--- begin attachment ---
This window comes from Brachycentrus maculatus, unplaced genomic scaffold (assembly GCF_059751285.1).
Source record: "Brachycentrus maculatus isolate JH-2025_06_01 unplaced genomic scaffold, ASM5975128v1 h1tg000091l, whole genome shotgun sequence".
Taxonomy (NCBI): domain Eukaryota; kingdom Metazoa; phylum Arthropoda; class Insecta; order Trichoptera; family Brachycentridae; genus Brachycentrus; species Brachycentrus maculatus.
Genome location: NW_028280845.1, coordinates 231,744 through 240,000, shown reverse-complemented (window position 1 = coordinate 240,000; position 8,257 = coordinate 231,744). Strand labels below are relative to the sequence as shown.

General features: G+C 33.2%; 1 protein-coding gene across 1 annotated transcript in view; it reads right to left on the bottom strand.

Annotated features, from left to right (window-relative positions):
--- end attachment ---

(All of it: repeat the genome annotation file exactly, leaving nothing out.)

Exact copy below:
This window comes from Brachycentrus maculatus, unplaced genomic scaffold (assembly GCF_059751285.1).
Source record: "Brachycentrus maculatus isolate JH-2025_06_01 unplaced genomic scaffold, ASM5975128v1 h1tg000091l, whole genome shotgun sequence".
Taxonomy (NCBI): domain Eukaryota; kingdom Metazoa; phylum Arthropoda; class Insecta; order Trichoptera; family Brachycentridae; genus Brachycentrus; species Brachycentrus maculatus.
Genome location: NW_028280845.1, coordinates 231,744 through 240,000, shown reverse-complemented (window position 1 = coordinate 240,000; position 8,257 = coordinate 231,744). Strand labels below are relative to the sequence as shown.

General features: G+C 33.2%; 1 protein-coding gene across 1 annotated transcript in view; it reads right to left on the bottom strand.

Annotated features, from left to right (window-relative positions):